Lost at the mela: real stories

BY Archana Venkat| IN Media Practice | 02/02/2013
Sadhus driving SUVs and complaints about mismanagement deserved more follow up.
ARCHANA VENKAT says the foreign media is doing a better job of behind- the-scenes coverage of the Maha Kumbh.
100 million people. One city. Congregating once in 12 years. Pictures of sunrise and sunset dips in the Ganges. Lost and found registry. Naga sadhus. Celebrities on pilgrimage. Unfailing mentions of the UP government’s role in taking this event to the ‘next level’. That is all that mainstream Indian media has covered so far about the ongoing Maha Kumbh mela.
For an event that has often been touted as a once-in-a-lifetime experience, the Indian media coverage was largely restricted to replicating material from the press releases issued by the UP government and mela administrators, and spotting anything that was out of the ordinary. Unfortunately for readers, this creates an impression that the mela itself is nothing more than a gathering that attracts weirdoes. The reality, as many who have attended the mela will tell us, is very different.
There is little doubt that the Maha Kumbh provided an opportunity for the UP government to transform its image and showcase to the world how it could match up to other Indian states/other countries in managing what is considered among the largest and longest gathering of pilgrims. But for the media to restrict itself to reporting only the better (and well known) side of the mela indicates either a lack of interest (or perhaps faith) in probing religious gatherings or a possible nexus with the UP government to stem any adverse reportage. How else can one explain its attitude in covering the Maha Kumbh, considering it has always been hard-nosed about revealing corruption and other ills among UP’s ministers and society? If there is a bigger story behind the UP government’s transformation and efforts behind this mela, it has not been told.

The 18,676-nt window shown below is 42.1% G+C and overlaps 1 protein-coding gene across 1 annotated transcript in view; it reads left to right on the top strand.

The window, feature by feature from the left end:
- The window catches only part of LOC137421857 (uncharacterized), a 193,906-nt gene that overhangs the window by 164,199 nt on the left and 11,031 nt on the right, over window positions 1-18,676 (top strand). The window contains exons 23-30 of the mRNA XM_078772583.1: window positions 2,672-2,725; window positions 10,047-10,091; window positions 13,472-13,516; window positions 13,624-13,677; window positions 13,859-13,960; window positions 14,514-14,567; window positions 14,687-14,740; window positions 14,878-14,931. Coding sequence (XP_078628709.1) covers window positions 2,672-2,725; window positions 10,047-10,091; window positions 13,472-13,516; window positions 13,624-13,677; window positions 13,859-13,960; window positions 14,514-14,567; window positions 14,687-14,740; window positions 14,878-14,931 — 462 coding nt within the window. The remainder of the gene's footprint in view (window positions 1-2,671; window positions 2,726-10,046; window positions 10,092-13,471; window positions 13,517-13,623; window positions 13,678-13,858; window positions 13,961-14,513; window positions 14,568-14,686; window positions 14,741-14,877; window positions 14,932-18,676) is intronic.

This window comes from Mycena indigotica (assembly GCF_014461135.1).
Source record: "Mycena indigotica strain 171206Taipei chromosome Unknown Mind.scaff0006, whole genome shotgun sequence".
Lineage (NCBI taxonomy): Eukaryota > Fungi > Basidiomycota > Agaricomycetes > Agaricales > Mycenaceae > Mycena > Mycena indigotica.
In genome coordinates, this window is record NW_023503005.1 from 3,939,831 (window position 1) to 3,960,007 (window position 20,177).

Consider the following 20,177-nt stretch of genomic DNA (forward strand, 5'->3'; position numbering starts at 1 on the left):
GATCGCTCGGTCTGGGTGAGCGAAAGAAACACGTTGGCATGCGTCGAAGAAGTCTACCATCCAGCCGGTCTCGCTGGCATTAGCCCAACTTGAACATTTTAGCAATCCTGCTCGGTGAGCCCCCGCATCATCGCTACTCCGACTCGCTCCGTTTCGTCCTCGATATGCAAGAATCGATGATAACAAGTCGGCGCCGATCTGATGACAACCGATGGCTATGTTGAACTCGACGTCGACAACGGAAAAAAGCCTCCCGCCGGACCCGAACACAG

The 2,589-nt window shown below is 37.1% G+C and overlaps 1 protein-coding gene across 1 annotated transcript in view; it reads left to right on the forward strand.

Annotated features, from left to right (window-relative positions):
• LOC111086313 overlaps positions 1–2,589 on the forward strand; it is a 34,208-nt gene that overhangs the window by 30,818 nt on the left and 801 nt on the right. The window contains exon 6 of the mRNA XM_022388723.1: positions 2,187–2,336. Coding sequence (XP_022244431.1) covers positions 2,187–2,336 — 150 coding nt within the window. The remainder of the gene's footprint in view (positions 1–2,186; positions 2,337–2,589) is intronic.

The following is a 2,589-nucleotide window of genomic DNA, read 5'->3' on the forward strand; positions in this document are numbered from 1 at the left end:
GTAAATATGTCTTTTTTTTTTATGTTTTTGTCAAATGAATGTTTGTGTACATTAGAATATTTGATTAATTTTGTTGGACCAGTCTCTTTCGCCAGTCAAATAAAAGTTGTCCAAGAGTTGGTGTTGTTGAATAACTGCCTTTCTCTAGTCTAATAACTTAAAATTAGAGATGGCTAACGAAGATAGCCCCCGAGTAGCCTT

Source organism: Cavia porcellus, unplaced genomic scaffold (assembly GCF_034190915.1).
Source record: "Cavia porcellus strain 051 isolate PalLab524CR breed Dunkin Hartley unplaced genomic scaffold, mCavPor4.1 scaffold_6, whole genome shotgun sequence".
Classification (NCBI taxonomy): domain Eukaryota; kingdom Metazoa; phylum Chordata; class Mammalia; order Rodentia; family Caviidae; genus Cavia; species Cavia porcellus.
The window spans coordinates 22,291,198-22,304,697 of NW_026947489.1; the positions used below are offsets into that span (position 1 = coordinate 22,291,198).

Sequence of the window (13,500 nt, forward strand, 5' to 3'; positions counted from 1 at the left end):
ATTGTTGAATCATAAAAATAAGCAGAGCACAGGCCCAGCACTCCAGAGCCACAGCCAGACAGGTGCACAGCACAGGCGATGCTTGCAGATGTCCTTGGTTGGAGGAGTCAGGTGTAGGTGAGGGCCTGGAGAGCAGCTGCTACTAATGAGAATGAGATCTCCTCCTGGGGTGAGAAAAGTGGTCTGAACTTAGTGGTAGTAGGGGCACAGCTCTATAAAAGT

Reporters have been content covering obvious subjects like what
Sunetra Choudhury of NDTV points out when she brags about her experience in ‘religious reporting’ in her column for the DNA. She says reporters often focus on ‘eyeball grabbing stuff’ whereas the real story is how the event is managed without hiccups. She asks howwe can run a Kumbh mela sans any mishaps whereas managing a Commonwealth Games results in a can of worms and expose of corruption scandals. The question is interesting but she provides no concrete answers. She says she met a sadhu driving an SUV and speaking impeccable English, and asked him if there were others like him. His response to the effect ‘times are changing and we have also changed’ seems perfectly reasonable to her to not probe any further into what sadhu lifestyles today are and who funds them. This is pretty much representative of the reportage at the event – superficial.
A report by the Associated Chambers of Commerce and Industry mentioned that the Kumbh mela could generate as much as Rs 12,000 crore in revenues for the UP government. While this press release was carried by almost all media outlets, there was no reportage around what this meant for small and medium businesses or workers in the vicinity of the mela. No one seems to have spoken to as much as a shopkeeper, leave alone a government official for details such as what kinds of jobs were created, what was the role of the private sector in the mela, etc.
 In some instances, the reportage slips to resemble a UP government communiqué with self-praise. A Hindustan Times report quotes an official saying “Unprecedented security arrangements have been put in place…” but does not mention what these security arrangements are. One has to read blog posts and reports by foreign wires to find out that around 30,000 policemen are on patrol duty under the surveillance of 56 watchtowers and 89 CCTV cameras.